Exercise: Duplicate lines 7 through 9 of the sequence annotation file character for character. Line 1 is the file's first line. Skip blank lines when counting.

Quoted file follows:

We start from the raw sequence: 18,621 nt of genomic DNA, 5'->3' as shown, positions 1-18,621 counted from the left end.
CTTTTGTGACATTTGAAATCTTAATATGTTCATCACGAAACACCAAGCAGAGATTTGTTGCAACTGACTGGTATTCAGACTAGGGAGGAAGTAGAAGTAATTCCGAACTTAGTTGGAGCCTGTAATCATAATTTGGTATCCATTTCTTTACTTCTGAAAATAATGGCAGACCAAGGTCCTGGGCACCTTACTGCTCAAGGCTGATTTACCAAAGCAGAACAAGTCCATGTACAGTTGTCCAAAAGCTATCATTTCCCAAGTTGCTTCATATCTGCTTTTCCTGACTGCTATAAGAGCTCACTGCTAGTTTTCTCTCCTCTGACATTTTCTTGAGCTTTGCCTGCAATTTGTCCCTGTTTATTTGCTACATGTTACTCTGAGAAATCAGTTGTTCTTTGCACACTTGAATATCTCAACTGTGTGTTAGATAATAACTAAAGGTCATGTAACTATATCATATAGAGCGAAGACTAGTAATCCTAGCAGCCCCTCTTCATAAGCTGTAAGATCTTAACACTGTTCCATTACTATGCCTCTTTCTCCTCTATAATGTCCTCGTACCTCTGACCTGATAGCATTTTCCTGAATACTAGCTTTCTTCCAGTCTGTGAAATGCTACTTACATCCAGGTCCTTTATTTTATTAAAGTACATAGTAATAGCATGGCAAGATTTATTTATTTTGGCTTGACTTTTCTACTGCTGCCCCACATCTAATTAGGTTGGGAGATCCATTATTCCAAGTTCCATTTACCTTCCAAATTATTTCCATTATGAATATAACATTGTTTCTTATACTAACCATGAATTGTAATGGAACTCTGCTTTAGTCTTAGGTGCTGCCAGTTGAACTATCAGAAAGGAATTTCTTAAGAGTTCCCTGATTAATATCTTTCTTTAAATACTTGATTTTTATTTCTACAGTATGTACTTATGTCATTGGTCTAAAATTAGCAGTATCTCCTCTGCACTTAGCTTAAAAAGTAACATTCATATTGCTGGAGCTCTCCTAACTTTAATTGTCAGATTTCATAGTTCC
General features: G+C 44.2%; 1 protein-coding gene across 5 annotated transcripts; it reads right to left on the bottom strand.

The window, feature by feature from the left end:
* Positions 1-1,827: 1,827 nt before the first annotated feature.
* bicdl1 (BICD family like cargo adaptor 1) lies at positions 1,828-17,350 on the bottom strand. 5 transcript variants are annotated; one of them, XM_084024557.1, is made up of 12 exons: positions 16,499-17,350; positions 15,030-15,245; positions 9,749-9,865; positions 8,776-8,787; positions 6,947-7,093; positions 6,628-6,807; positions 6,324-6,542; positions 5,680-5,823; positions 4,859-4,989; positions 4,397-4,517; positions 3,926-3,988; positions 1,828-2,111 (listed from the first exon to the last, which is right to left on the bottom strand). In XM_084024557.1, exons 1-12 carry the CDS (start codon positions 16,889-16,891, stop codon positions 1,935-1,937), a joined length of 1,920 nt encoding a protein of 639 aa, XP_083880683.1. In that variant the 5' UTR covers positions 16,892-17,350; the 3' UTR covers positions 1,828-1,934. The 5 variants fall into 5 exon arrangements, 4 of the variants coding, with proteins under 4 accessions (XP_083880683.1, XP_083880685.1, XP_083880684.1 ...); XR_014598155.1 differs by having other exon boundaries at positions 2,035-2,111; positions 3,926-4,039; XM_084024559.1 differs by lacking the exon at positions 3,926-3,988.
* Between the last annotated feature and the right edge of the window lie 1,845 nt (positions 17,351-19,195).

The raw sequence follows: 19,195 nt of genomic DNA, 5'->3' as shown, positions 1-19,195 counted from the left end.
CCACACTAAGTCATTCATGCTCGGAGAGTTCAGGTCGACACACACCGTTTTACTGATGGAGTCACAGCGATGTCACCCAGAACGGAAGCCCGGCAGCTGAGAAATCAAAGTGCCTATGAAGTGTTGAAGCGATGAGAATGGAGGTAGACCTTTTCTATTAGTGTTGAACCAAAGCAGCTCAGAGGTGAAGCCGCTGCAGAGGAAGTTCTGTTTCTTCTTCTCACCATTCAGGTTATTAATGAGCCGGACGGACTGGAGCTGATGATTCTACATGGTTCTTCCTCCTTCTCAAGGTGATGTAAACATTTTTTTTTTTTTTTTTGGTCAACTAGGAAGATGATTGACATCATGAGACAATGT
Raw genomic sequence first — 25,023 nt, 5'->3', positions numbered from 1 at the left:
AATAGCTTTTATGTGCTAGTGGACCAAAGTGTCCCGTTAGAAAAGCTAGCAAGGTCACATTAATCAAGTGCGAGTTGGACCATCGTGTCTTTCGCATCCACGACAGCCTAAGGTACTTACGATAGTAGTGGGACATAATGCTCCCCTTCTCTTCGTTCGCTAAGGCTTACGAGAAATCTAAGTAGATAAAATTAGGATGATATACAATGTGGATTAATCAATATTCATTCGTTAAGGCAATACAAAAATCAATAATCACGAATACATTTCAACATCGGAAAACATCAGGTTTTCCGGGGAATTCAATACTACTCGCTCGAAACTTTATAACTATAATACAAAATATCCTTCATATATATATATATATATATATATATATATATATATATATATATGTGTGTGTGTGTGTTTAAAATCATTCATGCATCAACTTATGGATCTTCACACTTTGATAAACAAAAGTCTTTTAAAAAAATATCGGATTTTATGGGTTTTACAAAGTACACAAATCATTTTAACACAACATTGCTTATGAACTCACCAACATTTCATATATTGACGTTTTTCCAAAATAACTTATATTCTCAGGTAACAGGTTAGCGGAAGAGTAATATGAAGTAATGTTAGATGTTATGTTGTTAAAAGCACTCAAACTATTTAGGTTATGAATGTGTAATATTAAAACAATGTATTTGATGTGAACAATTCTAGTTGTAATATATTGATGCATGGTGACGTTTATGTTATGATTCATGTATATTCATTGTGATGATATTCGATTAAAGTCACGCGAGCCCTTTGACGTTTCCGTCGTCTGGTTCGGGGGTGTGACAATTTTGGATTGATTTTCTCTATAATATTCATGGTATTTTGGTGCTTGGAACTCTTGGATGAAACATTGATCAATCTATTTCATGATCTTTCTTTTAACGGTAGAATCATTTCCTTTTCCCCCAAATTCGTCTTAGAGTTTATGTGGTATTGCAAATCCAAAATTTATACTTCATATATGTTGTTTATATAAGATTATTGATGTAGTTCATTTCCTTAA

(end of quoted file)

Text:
* Between the last annotated feature and the right edge of the window lie 1,845 nt (positions 17,351-19,195).

The raw sequence follows: 19,195 nt of genomic DNA, 5'->3' as shown, positions 1-19,195 counted from the left end.
CCACACTAAGTCATTCATGCTCGGAGAGTTCAGGTCGACACACACCGTTTTACTGATGGAGTCACAGCGATGTCACCCAGAACGGAAGCCCGGCAGCTGAGAAATCAAAGTGCCTATGAAGTGTTGAAGCGATGAGAATGGAGGTAGACCTTTTCTATTAGTGTTGAACCAAAGCAGCTCAGAGGTGAAGCCGCTGCAGAGGAAGTTCTGTTTCTTCTTCTCACCATTCAGGTTATTAATGAGCCGGACGGACTGGAGCTGATGATTCTACATGGTTCTTCCTCCTTCTCAAGGTGATGTAAACATTTTTTTTTTTTTTTTTGGTCAACTAGGAAGATGATTGACATCATGAGACAATGT